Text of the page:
In this scenario, applying fn:count to the XPath provided would tell us that there are 271 authors with a last name of "Smith" in the database. Using xdmp:estimate yields an answer of 263. In this example, xdmp:estimate undercounted because there are fragments with multiple authors named "Smith" in the database, and xdmp:estimate only counts the number of fragments.
Understanding when these situations will occur with a given database and dataset requires an in-depth understanding of the optimizer. Given that the optimizer evolves with every release of the server, this is a daunting task.
The following three sets of guidelines will help you know when and how to use xdmp:estimate:
In some situations, an estimate of the correct answer is good enough. Many search engines use this approach today, only estimating the total number of "hits" when displaying the first twenty results to the user. In scenarios in which the exact count is not important, it makes sense to use xdmp:estimate.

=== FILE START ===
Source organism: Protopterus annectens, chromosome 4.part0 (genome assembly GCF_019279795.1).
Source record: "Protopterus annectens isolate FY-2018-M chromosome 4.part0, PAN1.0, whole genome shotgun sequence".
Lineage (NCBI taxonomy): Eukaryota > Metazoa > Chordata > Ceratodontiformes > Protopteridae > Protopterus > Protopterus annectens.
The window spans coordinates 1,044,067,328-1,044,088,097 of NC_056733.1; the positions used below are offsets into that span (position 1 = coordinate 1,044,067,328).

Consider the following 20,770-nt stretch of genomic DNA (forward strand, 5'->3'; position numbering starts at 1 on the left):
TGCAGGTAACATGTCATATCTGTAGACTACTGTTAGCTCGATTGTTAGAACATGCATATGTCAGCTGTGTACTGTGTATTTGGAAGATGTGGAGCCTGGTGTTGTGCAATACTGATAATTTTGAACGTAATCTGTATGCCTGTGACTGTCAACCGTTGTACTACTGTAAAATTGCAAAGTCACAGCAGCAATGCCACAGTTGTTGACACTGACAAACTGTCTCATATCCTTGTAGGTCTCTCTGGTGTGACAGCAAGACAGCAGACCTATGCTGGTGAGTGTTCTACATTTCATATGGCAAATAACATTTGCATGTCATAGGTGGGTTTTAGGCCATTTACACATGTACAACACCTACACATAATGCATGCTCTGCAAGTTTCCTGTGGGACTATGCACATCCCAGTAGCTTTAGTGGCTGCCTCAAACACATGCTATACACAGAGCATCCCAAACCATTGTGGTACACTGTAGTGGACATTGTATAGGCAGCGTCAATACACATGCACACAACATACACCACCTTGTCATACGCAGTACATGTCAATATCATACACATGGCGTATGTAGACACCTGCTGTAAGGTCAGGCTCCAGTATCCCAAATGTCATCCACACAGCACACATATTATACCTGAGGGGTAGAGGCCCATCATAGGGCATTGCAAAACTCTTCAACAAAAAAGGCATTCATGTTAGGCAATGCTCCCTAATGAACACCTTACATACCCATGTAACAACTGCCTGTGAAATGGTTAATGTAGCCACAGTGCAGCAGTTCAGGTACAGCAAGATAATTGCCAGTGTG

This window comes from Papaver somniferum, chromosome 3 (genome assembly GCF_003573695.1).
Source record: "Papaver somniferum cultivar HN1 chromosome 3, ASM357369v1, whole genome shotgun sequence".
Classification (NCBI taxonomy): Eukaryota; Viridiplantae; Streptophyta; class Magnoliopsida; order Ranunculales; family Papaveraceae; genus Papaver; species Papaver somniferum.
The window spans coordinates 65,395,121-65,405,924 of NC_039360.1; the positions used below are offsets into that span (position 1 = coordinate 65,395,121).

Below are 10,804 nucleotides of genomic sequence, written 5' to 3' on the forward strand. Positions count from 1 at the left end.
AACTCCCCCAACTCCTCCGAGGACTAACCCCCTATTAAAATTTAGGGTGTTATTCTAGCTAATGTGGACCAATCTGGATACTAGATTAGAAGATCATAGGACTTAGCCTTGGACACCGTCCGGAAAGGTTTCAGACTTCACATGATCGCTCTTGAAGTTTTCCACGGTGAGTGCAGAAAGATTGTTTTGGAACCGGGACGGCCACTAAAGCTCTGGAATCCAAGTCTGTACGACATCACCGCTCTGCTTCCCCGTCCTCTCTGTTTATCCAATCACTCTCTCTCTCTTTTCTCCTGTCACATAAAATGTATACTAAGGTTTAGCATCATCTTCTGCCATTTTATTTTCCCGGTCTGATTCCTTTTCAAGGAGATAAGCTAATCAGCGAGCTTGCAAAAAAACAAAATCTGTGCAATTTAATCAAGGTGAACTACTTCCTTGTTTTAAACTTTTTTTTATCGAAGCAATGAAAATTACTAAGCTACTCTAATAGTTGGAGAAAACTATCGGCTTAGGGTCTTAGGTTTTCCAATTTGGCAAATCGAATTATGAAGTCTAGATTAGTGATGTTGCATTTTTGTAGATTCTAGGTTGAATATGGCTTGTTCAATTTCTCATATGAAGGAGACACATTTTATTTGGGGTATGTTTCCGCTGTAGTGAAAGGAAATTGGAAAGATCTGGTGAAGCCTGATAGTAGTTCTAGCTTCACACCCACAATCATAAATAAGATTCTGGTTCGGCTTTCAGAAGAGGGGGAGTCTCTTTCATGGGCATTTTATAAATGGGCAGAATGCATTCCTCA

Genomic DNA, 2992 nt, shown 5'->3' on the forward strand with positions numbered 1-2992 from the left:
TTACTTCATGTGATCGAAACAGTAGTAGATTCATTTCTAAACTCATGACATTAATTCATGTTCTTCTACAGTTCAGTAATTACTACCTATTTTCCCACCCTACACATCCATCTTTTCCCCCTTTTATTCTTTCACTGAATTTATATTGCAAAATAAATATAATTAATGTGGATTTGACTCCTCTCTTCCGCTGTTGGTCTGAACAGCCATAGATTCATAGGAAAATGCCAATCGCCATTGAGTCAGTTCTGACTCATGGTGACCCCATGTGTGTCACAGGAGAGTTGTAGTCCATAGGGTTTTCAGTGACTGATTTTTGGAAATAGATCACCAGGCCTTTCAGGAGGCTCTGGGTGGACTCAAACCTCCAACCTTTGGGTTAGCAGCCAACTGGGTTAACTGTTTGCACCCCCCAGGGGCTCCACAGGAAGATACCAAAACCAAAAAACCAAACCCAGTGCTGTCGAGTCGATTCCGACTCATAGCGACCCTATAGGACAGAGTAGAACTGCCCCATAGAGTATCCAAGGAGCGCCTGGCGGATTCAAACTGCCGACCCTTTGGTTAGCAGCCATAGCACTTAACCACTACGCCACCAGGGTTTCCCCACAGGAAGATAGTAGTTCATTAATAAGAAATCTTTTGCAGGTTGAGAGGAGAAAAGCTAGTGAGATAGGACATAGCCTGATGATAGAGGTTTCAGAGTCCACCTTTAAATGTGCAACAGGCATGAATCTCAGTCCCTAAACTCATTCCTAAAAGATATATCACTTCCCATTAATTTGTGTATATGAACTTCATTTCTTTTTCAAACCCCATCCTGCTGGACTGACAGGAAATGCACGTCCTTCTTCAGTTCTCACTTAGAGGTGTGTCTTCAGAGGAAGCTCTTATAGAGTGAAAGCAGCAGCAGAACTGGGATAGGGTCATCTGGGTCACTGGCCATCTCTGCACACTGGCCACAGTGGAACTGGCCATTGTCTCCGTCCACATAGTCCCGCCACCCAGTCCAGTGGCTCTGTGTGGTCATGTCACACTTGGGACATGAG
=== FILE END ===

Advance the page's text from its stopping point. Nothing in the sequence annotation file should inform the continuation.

If you need to get the precise answer rather than just an approximation, there are some simple criteria to keep in mind if you want to use xdmp:estimate for its performance benefits:
fn:doc()//author[last-name = "Smith"][first-name = "David"]will not have any matches. However, since the above fragment contains author elements that satisfy the predicates
[last-name = "Smith"]and
[first-name = "David"]individually, it will be selected for post-filtering. In this case, xdmp:estimate will consider the above fragment a match and overcount.
As a last step, you can use two techniques to understand the value that will be returned by xdmp:estimate: